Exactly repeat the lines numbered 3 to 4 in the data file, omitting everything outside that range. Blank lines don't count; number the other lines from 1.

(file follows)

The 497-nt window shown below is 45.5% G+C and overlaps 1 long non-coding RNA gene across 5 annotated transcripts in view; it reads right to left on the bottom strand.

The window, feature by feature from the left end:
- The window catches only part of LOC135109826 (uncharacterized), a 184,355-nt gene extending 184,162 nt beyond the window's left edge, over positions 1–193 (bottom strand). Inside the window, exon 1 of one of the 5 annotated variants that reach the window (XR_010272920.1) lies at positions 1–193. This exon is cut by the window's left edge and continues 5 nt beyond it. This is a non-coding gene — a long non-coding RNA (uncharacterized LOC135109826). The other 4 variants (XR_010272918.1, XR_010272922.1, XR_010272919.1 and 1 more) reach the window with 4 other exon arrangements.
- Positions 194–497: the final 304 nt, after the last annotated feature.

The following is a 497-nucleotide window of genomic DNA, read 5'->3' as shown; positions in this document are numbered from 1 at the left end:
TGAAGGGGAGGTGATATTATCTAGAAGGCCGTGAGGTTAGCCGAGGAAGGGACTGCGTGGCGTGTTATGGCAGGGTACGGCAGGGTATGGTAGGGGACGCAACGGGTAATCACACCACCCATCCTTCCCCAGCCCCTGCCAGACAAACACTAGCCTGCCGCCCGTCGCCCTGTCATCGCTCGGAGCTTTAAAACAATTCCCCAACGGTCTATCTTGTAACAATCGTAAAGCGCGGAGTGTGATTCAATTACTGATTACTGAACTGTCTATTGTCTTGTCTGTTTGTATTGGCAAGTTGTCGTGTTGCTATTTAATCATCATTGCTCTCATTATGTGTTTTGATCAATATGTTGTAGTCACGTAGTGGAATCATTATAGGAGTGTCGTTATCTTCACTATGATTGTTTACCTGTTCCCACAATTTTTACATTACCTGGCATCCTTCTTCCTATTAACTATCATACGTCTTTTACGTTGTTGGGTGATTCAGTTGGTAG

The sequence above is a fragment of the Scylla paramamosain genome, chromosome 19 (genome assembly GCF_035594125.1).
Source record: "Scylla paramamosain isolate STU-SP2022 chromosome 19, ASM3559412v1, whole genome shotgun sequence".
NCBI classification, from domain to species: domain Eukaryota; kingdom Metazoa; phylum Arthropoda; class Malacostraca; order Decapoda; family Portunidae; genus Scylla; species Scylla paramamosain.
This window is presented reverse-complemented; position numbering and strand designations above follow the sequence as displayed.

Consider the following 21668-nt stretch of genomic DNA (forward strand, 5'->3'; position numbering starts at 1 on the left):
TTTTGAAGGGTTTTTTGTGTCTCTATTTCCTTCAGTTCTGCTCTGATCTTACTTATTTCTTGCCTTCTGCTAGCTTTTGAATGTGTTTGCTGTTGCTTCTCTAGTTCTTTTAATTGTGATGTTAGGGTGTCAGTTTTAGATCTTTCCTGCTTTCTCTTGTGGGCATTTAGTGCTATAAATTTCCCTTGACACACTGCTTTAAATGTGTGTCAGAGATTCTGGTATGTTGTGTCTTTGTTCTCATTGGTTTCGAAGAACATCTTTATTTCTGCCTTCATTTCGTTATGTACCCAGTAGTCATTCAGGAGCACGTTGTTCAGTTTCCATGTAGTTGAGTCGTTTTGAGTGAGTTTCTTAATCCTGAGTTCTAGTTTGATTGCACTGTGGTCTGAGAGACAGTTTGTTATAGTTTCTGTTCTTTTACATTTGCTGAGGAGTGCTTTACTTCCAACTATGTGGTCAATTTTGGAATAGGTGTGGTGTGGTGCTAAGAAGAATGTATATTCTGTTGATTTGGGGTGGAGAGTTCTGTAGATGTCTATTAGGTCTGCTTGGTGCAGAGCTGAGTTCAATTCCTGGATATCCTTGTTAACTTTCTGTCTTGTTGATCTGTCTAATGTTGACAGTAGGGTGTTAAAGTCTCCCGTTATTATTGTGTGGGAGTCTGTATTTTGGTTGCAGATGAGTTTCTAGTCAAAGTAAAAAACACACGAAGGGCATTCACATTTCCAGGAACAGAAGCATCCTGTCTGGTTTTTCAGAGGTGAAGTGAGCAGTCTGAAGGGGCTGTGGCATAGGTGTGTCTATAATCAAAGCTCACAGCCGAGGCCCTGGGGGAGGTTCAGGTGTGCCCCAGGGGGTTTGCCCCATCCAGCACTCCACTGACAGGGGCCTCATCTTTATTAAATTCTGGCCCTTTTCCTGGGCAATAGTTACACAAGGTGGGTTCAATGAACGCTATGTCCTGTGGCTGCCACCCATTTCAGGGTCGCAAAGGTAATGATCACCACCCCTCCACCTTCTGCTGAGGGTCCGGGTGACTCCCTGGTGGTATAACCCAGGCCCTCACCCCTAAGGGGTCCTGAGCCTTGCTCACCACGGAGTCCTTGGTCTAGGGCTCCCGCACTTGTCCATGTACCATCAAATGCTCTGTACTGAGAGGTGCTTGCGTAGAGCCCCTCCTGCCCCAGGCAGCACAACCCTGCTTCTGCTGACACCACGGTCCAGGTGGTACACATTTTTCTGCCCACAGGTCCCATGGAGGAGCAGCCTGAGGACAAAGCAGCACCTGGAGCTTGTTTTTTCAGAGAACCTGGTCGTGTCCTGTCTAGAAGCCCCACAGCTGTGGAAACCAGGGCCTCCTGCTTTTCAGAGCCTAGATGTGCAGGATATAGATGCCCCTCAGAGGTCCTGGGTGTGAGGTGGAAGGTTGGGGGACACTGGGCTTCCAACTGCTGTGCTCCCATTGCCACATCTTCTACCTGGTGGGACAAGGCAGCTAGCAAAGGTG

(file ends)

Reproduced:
- The window catches only part of LOC135109826 (uncharacterized), a 184,355-nt gene extending 184,162 nt beyond the window's left edge, over positions 1–193 (bottom strand). Inside the window, exon 1 of one of the 5 annotated variants that reach the window (XR_010272920.1) lies at positions 1–193. This exon is cut by the window's left edge and continues 5 nt beyond it. This is a non-coding gene — a long non-coding RNA (uncharacterized LOC135109826). The other 4 variants (XR_010272918.1, XR_010272922.1, XR_010272919.1 and 1 more) reach the window with 4 other exon arrangements.
- Positions 194–497: the final 304 nt, after the last annotated feature.